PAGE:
Probably one of the best-known anti-inflammatories, licorice can reduce joint pain in dogs.
Ginger is a natural painkiller that reduces inflammation and reduces digestive pain.
Chamomile isn’t just for relaxing tea – it’s also a digestive aid with anti-inflammatory properties.
Calendula is an anti-inflammatory and pain reliever that is also good for rashes and skin irritation.
Garlic is known to have anti-inflammatory properties when taken by humans, as well as a positive effect on the immune system.
Although not safe for dogs in high doses, small doses may relieve inflammation.
Cat’s Claw is an anti-inflammatory with anti-viral properties.
Neem reduces inflammation and may repel fleas and ticks.
Omega-3 Fatty Acids
Omega-3 fatty acids aren’t an herb, but if your dog is in pain because of joint issues, they may help reduce inflammation around the joints, reducing pain.
A quick search online or in your natural pet store will show that there are many herbal blends formulated for reducing pain in dogs.
These might be suitable alternatives if you’re unsure which supplement to use initially or want to avoid having to mix your own blend.
Natural pet stores are also usually staffed by people who are very knowledgeable about treating issues with herbs and oils.
Other Methods of Natural Pain Relief
Herbs and oils aren’t the only options when it comes to reducing pain and discomfort in your pet.
Try one of these instead of, or alongside, an herbal or oil-based treatment program.
Massage can help with several ailments, not to mention providing a relaxing experience after the stress of being in pain for any length of time.
There are professional pet massage therapists that you can book an appointment with, or you can take lessons or teach yourself to do it.
Either way, your dog will thank you, and you’ll be relieved to see him relaxing and less focused on his discomfort.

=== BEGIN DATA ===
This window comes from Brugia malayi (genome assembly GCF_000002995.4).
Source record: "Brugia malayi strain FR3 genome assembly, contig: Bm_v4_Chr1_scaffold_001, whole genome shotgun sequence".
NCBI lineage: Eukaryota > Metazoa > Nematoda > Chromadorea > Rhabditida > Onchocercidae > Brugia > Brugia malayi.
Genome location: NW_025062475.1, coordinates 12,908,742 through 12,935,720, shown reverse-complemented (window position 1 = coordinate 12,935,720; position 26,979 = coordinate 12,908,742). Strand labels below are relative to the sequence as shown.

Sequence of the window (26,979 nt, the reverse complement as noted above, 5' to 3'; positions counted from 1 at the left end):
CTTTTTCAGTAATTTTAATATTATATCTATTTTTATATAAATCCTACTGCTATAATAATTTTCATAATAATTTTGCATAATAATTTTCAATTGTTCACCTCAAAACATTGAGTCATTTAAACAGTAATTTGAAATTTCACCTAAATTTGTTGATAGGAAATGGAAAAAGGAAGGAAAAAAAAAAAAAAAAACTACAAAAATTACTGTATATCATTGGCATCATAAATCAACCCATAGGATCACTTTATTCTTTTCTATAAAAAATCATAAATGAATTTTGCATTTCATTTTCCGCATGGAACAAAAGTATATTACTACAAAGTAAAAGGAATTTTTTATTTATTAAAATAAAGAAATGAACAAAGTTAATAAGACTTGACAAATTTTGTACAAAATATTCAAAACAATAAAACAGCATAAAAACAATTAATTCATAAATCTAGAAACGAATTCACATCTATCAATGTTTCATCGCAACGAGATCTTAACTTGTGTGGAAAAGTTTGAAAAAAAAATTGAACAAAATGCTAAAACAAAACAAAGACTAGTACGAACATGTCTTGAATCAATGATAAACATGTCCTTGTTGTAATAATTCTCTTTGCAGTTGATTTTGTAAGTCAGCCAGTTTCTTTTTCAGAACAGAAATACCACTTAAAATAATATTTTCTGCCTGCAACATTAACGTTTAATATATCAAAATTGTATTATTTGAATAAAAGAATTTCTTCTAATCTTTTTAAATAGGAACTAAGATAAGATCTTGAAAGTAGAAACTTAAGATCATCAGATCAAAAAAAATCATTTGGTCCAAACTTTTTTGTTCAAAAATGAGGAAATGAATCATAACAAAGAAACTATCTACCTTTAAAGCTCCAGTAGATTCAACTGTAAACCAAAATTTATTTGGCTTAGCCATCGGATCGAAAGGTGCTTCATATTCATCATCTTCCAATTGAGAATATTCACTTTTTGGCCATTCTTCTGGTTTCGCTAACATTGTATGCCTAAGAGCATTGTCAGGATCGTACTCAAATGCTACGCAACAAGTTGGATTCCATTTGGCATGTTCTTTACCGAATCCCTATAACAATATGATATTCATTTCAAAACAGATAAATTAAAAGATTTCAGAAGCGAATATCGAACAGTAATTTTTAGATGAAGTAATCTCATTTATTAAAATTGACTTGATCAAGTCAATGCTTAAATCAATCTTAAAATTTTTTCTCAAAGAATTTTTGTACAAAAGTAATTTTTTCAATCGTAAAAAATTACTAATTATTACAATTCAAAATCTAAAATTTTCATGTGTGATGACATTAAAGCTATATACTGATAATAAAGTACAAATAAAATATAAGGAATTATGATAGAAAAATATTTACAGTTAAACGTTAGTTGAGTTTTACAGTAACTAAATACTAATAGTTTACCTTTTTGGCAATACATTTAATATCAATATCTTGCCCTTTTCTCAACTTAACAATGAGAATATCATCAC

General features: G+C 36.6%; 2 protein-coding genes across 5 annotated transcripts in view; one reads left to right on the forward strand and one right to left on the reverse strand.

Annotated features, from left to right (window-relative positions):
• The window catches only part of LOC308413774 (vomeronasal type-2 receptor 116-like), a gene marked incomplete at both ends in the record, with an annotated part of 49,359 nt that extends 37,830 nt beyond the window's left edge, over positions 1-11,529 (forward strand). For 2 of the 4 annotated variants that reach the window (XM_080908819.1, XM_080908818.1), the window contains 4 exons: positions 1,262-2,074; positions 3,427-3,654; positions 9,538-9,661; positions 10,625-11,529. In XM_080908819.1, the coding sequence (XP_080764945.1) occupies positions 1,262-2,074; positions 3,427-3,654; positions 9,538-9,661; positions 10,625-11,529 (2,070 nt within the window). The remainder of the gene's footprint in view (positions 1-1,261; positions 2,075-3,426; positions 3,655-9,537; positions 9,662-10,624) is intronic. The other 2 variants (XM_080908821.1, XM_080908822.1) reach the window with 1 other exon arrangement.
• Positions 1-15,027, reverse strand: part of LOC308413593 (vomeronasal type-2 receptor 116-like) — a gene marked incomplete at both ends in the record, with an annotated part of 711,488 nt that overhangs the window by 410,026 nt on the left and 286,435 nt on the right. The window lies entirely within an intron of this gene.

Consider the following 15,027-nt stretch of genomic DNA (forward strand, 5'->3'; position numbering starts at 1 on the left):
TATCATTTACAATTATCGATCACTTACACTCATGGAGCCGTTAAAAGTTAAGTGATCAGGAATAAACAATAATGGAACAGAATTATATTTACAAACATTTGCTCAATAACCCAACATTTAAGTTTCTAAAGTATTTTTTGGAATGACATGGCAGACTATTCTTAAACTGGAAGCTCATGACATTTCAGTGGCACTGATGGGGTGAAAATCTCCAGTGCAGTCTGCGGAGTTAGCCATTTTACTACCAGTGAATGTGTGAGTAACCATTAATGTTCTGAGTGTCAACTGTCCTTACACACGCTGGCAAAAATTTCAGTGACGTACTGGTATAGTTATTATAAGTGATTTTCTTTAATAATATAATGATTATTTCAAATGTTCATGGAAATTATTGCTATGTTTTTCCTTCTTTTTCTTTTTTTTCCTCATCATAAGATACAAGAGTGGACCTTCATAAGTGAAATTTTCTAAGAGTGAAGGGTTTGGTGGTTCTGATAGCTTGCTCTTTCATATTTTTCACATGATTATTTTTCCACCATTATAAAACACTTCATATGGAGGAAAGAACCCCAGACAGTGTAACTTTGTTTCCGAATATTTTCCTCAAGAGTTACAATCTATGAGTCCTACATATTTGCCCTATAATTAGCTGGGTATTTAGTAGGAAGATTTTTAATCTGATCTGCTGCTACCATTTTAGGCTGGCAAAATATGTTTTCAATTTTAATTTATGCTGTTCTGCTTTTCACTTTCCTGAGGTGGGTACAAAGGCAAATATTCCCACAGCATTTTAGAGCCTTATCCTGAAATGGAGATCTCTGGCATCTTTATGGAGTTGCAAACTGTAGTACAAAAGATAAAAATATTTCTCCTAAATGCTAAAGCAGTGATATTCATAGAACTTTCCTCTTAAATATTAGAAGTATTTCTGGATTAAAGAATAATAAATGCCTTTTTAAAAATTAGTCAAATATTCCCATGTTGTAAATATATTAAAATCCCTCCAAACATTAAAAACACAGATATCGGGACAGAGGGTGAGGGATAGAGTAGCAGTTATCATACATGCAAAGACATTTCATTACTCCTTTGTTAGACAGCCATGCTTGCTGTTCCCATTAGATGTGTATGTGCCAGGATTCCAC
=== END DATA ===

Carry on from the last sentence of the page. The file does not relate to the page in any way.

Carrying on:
Just like with massages, you can learn to perform acupressure on your dog yourself, or book an appointment with an expert.
Acupressure relieves all kinds of issues, from inflammation to arthritis pain to anxiety.
Acupuncture, unlike massage and acupressure, is something best left to professionals.
Although it can lower pain and anxiety, acupuncture normally takes several sessions before it works. In the meantime, the needles and puncture sites can cause discomfort, so it might not be the best option for every dog.
If your dog is anxious around strangers or in new situations, the stress of bringing him to the acupuncture appointments may outweigh the benefits.
Although it’s tempting to let dogs lie around all day if they’re in pain, getting them up and moving a few times a day will often benefit them.
Especially in joint issues like arthritis, it’s crucial to keep the dog’s weight in the healthy zone, which regular walks can help with.
If the pain is due to an injury, rest might be more beneficial. But for chronic conditions, a little movement a few times a day can help get the blood flowing and do wonders for pain relief.
Sometimes Stronger is Better
If you’ve tried every natural remedy that you can think of and your dog is still in pain, it might be time to call your vet so they can prescribe a stronger painkiller.
No one wants to medicate their dog unnecessarily, but it’s also not okay to let them suffer more than absolutely necessary.
Sometimes the best course of action is combining traditional medications and more natural healing methods such as massage for the most effective pain relief.
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Bryan Harkins is an avid dog lover and the proud owner of dogdorable.com, a website dedicated to all things canine. With years of experience working with dogs, Bryan is passionate about providing valuable information, tips, and resources to help pet owners provide the best possible care for their furry companions.